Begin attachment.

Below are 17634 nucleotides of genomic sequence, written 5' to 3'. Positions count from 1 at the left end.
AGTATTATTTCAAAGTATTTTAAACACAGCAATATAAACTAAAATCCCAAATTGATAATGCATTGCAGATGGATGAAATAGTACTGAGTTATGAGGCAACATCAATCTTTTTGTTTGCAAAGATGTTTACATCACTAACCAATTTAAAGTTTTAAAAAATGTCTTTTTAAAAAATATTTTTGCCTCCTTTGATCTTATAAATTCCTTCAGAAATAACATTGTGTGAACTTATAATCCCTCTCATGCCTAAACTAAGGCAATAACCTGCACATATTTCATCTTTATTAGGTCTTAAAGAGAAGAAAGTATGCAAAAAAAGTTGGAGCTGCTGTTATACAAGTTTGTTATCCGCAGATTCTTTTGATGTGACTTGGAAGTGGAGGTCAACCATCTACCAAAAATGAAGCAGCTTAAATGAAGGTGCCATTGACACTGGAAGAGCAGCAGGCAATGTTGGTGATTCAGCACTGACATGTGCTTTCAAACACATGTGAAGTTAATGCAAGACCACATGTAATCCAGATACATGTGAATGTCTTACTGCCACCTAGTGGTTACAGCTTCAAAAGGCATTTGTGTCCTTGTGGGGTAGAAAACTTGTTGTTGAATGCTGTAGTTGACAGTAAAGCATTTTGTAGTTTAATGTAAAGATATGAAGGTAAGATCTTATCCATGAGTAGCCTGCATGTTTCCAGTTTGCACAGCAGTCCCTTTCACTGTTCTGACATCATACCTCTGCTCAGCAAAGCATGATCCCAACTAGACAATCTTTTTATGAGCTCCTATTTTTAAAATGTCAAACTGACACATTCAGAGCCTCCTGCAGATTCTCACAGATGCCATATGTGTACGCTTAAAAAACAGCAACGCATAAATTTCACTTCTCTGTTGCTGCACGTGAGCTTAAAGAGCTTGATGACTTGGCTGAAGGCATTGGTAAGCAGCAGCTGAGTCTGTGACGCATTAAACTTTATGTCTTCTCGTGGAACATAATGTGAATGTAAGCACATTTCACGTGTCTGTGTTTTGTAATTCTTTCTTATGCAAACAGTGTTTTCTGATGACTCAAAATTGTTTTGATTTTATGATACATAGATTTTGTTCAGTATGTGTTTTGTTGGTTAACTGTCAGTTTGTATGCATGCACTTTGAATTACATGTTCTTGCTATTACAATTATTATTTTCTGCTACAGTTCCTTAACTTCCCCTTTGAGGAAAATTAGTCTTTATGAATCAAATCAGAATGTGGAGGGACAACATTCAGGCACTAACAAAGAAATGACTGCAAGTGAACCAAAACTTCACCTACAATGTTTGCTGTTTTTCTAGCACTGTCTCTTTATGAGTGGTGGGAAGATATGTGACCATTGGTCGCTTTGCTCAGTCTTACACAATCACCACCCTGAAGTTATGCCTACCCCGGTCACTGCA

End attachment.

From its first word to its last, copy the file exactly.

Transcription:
Below are 17634 nucleotides of genomic sequence, written 5' to 3'. Positions count from 1 at the left end.
AGTATTATTTCAAAGTATTTTAAACACAGCAATATAAACTAAAATCCCAAATTGATAATGCATTGCAGATGGATGAAATAGTACTGAGTTATGAGGCAACATCAATCTTTTTGTTTGCAAAGATGTTTACATCACTAACCAATTTAAAGTTTTAAAAAATGTCTTTTTAAAAAATATTTTTGCCTCCTTTGATCTTATAAATTCCTTCAGAAATAACATTGTGTGAACTTATAATCCCTCTCATGCCTAAACTAAGGCAATAACCTGCACATATTTCATCTTTATTAGGTCTTAAAGAGAAGAAAGTATGCAAAAAAAGTTGGAGCTGCTGTTATACAAGTTTGTTATCCGCAGATTCTTTTGATGTGACTTGGAAGTGGAGGTCAACCATCTACCAAAAATGAAGCAGCTTAAATGAAGGTGCCATTGACACTGGAAGAGCAGCAGGCAATGTTGGTGATTCAGCACTGACATGTGCTTTCAAACACATGTGAAGTTAATGCAAGACCACATGTAATCCAGATACATGTGAATGTCTTACTGCCACCTAGTGGTTACAGCTTCAAAAGGCATTTGTGTCCTTGTGGGGTAGAAAACTTGTTGTTGAATGCTGTAGTTGACAGTAAAGCATTTTGTAGTTTAATGTAAAGATATGAAGGTAAGATCTTATCCATGAGTAGCCTGCATGTTTCCAGTTTGCACAGCAGTCCCTTTCACTGTTCTGACATCATACCTCTGCTCAGCAAAGCATGATCCCAACTAGACAATCTTTTTATGAGCTCCTATTTTTAAAATGTCAAACTGACACATTCAGAGCCTCCTGCAGATTCTCACAGATGCCATATGTGTACGCTTAAAAAACAGCAACGCATAAATTTCACTTCTCTGTTGCTGCACGTGAGCTTAAAGAGCTTGATGACTTGGCTGAAGGCATTGGTAAGCAGCAGCTGAGTCTGTGACGCATTAAACTTTATGTCTTCTCGTGGAACATAATGTGAATGTAAGCACATTTCACGTGTCTGTGTTTTGTAATTCTTTCTTATGCAAACAGTGTTTTCTGATGACTCAAAATTGTTTTGATTTTATGATACATAGATTTTGTTCAGTATGTGTTTTGTTGGTTAACTGTCAGTTTGTATGCATGCACTTTGAATTACATGTTCTTGCTATTACAATTATTATTTTCTGCTACAGTTCCTTAACTTCCCCTTTGAGGAAAATTAGTCTTTATGAATCAAATCAGAATGTGGAGGGACAACATTCAGGCACTAACAAAGAAATGACTGCAAGTGAACCAAAACTTCACCTACAATGTTTGCTGTTTTTCTAGCACTGTCTCTTTATGAGTGGTGGGAAGATATGTGACCATTGGTCGCTTTGCTCAGTCTTACACAATCACCACCCTGAAGTTATGCCTACCCCGGTCACTGCA